Surrey-Tynehead MLA Amrik Virk

Amrik Virk advised Kwantlen on secret executive bonus

Advanced education minister admits he wrote emails, says it's up to Premier Christy Clark to decide if he stays in cabinet

Opposition MLAs have renewed their call for Advanced Education Minister Amrik Virk to be removed from cabinet, after releasing emails showing Virk took part in discussions about a hidden bonus for a university executive.

Virk was on the Kwantlen Polytechnic University board of governors in April 2011, when an offer was made to then-University of Regina dean of business Ann Lavack for the position of vice-president academic (VPA) for Kwantlen.

Emails released by the NDP Monday show Virk, then an inspector with the Langley RCMP and a volunteer Kwantlen board member, participating in discussion to get around the B.C. salary guidelines for the job.

NDP leader John Horgan said Monday the emails were provided from a “whistleblower” at Kwantlen, who found printouts in a binder. Horgan said they contradict an internal investigation by an assistant deputy minister that determined board members were not involved in decisions to pay executives more than provincial rules allowed.

The Kwantlen VPA salary was capped at $170,000, less than what Lavack was making in Regina. The emails discuss adding $100,000 for moving expenses and a $20,000 “research allowance.”

Virk confirmed Monday that he wrote in an April 2011 email from his RCMP account: “Given the low pay level of a VPA at Kwantlen and the difficulty in drawing candidates within the current pay scale, the research leave is one way to ‘top’ off the pay level.”

Virk said he had forgotten the email exchange, and it will be forwarded to Rob Mingay, the government official who conducted the investigation.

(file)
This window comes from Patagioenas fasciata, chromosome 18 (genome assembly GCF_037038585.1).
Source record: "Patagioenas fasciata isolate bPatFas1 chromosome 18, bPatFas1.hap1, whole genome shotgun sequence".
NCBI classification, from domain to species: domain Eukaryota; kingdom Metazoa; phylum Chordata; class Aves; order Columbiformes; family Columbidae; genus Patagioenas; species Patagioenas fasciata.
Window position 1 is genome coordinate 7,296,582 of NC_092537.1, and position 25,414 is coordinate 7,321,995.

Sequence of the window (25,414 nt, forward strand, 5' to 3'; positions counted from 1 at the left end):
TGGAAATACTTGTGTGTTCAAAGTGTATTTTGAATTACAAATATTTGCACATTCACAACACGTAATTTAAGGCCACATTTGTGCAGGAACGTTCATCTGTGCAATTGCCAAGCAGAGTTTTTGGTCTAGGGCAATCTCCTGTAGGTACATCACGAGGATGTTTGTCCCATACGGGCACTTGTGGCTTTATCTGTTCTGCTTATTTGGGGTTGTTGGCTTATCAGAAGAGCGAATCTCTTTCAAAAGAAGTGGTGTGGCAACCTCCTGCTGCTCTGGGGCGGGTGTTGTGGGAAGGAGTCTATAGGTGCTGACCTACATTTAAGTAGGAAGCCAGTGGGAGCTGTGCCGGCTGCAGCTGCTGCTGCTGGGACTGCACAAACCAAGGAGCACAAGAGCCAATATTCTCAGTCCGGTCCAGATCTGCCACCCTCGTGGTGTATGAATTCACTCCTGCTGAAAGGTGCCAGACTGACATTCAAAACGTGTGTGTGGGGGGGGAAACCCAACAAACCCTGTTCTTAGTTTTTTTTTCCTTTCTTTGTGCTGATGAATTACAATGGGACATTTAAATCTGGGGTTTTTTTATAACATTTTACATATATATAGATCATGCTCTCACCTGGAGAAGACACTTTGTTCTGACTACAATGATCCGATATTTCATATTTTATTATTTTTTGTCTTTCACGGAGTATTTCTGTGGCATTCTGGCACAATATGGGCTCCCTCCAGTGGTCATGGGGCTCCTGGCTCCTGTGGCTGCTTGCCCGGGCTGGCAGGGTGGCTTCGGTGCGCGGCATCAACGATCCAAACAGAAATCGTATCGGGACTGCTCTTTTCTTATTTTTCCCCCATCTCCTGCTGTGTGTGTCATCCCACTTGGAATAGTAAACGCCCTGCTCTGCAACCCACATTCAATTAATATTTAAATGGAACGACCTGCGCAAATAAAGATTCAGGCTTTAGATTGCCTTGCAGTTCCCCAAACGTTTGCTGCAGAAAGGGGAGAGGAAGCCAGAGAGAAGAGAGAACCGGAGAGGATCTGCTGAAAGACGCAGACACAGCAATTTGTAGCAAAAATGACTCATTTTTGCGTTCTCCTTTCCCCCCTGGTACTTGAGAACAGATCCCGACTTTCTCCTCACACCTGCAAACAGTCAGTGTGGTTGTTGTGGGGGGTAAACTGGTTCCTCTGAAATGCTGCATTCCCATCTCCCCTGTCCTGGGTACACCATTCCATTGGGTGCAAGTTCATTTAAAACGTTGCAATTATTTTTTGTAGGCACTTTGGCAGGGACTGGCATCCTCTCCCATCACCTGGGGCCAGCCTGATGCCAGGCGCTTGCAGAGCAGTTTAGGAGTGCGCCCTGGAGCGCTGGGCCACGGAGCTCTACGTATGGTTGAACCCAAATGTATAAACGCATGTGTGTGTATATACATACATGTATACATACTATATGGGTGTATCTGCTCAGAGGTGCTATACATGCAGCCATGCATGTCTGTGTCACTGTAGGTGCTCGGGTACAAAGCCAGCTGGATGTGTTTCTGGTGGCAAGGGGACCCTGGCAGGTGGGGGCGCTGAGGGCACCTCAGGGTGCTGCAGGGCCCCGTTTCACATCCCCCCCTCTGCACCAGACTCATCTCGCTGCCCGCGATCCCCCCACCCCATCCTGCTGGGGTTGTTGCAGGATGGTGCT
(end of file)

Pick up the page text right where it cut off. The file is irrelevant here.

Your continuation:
Asked if he should remain in cabinet, with authority over post-secondary institutions, Virk said that is up to Premier Christy Clark.

The government’s Public Sector Employers’ Council (PSEC) set salary ranges for Levack’s position at $125,000 to $175,000. When Levack was hired in 2011, she received the maximum salary, plus a $20,000-a-year research allowance and a $50,000 “consulting fee” before starting work that was not reported to PSEC.

Kwantlen president Alan Davis also received extra payments when he was hired earlier in 2011 that were not disclosed to PSEC. Davis received a $50,000 consulting fee in addition to his $225,000 salary and $35,000 to relocate from New York state.

 

Just Posted

EDITORIAL: Post-grad years are your time

Editor Grace Kennedy shares a few words for this year’s high school grads

PHOTOS: Sasquatch Days about ‘being proud of being Sts’ailes’

The joint event between Harrison and Sts’ailes returned to the village for its eighth year

‘This was my baby’: Music teacher to retire after 29 years at Kent Elementary

Brenda Di Rezze will be saying goodbye to her music room at the end of this school year

LETTER: Harrison needs trees, not a new parking lot

Harrison resident Janne Perrin reminds council that trees are important too

UPDATE: Two young Chilliwack men facing at least five years jail for armed robbery

Darius Commodore and Jaimal Mclaren face 13 charges in Mission/Agassiz incident involving police dog

VIDEO: Reading splashes into Agassiz’s Ferny Coombe Pool

The Agassiz Library held its annual Reading in the Pool event Friday, June 14

Parents of BC murder victim want personal belongings returned

Lisa Dudley’s parents, Rosemarie and Mark Surakka, were at the Mission RCMP detachment Sunday

B.C. VIEWS: When farmland protection doesn’t protect farmers

Secondary residences aren’t mansions, families tell Lana Popham

Bombers down B.C. Lions 33-23 in season opener

Former Lion Andrew Harris leads Winnipeg with 148 rushing yards

Northern B.C. family remembers murdered Indigenous woman with memorial walk

Still no closure for Ramona Wilson’s family 25 years later

Pride flag taken down by Township of Langley

Woman said she was told it was removed from her front yard because of a complaint

B.C. university to offer mentorship program for former youth in care

Students using the provincial tuition waiver program will soon be able to form a community at KPU

Cyclists competing in one of the toughest bike races on the planet pass through Fernie

Divide riders looking strong as they finish first leg of 4160 km race

You might not know these B.C. records are public

Hired a lawyer to file a civil claim? Those are published online

Most Read